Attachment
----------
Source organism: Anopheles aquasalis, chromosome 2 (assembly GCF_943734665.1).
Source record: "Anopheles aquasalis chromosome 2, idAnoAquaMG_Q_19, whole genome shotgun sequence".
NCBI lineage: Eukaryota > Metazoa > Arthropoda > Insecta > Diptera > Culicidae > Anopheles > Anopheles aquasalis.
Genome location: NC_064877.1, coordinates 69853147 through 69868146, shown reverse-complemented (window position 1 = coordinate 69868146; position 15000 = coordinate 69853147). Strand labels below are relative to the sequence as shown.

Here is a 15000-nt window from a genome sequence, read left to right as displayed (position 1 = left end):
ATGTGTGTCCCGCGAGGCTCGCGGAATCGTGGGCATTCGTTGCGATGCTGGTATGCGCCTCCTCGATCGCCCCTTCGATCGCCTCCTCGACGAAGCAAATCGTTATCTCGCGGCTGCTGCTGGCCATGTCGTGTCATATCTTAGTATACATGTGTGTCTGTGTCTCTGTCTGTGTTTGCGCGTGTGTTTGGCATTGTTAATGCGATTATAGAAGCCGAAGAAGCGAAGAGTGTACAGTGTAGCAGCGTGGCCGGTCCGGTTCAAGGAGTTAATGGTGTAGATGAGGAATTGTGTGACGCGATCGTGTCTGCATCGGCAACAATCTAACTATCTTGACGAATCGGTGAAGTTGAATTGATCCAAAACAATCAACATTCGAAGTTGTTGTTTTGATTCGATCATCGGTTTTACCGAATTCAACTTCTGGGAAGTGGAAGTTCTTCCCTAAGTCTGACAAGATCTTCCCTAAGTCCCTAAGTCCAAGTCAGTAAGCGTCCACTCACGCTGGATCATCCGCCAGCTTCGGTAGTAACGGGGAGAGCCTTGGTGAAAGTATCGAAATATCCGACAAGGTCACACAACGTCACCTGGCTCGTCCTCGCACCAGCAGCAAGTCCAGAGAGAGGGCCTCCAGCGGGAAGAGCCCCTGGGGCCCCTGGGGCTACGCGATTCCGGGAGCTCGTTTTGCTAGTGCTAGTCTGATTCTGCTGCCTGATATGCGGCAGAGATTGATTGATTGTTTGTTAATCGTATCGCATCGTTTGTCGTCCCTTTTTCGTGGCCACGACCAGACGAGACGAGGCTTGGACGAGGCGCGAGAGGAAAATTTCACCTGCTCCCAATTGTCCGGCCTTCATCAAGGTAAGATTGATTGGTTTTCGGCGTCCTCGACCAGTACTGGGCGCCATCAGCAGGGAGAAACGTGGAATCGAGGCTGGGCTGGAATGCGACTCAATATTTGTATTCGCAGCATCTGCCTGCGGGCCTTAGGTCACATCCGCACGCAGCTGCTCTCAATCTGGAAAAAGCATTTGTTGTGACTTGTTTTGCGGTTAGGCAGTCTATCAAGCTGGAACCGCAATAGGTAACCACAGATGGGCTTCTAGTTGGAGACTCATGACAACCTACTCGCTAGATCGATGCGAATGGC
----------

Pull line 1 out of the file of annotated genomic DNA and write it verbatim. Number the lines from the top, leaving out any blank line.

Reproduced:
Source organism: Anopheles aquasalis, chromosome 2 (assembly GCF_943734665.1).